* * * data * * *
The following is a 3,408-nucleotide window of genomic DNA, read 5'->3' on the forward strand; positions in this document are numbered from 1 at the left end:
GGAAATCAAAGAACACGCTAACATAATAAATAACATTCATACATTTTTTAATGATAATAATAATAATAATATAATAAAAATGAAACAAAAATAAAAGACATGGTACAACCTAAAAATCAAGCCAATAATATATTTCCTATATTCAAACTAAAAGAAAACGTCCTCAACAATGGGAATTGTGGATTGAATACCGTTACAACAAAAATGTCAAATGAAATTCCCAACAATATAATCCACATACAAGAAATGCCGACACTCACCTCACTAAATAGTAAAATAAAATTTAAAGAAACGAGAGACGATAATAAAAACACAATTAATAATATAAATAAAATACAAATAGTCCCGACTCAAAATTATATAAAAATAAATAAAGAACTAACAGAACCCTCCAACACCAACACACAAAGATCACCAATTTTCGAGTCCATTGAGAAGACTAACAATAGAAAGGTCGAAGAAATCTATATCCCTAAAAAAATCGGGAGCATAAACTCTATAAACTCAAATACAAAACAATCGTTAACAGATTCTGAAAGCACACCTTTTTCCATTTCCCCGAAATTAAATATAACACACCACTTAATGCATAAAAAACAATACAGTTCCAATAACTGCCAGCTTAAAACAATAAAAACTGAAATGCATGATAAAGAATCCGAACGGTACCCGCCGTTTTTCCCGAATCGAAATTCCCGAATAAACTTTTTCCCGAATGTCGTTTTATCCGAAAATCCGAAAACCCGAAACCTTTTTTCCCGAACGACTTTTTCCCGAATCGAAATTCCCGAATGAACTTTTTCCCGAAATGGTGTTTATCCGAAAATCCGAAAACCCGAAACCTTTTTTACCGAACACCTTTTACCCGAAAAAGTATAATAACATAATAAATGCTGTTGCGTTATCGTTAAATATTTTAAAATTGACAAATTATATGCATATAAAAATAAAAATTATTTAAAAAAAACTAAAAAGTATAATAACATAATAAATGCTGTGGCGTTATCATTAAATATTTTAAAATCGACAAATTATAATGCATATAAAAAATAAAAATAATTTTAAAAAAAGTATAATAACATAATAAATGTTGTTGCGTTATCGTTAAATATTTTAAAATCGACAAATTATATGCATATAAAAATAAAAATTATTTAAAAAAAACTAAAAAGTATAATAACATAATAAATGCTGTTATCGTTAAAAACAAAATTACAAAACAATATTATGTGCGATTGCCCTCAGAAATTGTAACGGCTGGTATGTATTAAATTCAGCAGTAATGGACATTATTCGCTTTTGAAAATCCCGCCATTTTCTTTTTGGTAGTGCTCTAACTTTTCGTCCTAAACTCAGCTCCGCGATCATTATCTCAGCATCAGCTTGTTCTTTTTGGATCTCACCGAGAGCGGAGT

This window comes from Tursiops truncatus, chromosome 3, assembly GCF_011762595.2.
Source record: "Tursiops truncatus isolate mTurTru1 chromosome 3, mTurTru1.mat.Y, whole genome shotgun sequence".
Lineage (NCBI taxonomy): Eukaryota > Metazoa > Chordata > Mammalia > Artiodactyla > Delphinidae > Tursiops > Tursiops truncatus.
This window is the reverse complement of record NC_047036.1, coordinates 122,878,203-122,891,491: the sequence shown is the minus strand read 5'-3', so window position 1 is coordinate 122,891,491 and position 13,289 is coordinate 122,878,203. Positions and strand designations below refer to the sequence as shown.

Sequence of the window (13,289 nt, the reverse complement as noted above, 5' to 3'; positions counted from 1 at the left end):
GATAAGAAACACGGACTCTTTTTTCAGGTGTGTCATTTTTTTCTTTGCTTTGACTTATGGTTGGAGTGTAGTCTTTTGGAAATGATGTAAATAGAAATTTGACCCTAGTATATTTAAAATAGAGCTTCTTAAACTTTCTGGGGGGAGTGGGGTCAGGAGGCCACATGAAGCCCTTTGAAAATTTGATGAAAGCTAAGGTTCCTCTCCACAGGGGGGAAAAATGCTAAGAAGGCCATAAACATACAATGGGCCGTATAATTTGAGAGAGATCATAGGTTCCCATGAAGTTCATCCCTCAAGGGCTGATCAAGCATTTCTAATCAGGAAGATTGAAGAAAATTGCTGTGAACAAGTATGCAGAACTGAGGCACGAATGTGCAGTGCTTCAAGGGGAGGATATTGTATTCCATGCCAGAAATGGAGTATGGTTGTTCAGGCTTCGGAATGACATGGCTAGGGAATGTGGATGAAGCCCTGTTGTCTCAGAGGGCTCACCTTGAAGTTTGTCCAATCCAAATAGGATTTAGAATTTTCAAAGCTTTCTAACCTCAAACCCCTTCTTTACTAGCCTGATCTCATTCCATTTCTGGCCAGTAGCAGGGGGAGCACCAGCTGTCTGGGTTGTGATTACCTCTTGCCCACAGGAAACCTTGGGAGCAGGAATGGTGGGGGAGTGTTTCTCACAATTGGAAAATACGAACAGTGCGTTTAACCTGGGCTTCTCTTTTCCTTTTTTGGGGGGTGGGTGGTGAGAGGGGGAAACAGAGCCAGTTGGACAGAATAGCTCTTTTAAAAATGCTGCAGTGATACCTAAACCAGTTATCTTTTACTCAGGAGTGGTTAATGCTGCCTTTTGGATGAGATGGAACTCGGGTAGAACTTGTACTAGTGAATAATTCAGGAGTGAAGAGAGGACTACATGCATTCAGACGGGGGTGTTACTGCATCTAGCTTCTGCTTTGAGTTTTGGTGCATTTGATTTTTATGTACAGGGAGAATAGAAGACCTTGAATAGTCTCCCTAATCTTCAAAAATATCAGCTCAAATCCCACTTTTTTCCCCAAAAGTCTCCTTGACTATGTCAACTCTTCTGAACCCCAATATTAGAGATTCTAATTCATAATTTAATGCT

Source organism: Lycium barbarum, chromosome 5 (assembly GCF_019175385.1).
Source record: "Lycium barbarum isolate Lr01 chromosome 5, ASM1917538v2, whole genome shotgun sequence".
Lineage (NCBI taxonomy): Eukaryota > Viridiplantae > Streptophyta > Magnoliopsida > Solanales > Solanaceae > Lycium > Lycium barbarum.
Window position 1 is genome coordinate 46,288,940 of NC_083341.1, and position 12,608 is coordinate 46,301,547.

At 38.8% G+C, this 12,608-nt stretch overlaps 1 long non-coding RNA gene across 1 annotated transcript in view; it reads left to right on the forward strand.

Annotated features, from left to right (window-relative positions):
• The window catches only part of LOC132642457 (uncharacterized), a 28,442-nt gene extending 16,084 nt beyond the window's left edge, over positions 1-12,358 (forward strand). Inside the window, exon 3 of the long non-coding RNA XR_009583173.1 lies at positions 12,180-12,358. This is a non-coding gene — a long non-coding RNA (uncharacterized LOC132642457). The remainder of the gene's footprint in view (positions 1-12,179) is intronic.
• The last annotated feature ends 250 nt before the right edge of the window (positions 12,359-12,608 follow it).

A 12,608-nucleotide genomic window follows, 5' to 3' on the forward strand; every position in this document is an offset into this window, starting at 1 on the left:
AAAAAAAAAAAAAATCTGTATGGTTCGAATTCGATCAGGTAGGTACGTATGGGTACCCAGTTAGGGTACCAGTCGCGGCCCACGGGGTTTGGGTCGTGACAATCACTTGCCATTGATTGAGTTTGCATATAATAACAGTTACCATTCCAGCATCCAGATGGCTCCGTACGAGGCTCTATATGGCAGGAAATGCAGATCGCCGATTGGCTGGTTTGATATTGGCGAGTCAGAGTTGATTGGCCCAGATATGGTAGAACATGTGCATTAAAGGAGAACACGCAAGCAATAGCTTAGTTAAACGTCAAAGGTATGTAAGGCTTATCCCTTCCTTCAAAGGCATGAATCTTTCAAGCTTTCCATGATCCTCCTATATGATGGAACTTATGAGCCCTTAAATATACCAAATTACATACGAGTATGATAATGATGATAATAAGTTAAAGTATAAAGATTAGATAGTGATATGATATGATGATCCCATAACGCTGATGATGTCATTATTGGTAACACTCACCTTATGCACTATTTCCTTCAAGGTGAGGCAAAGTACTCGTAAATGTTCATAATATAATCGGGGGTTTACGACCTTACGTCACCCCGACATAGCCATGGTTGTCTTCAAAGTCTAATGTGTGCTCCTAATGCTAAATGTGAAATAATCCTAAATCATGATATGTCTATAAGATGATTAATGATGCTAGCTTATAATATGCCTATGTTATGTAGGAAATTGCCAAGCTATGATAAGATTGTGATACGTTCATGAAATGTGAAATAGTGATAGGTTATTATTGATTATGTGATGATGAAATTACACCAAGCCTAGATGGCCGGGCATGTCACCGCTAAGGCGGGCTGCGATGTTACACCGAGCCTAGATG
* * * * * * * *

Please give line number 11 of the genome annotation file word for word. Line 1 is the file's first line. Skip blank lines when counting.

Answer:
Lineage (NCBI taxonomy): Eukaryota > Viridiplantae > Streptophyta > Magnoliopsida > Solanales > Solanaceae > Lycium > Lycium barbarum.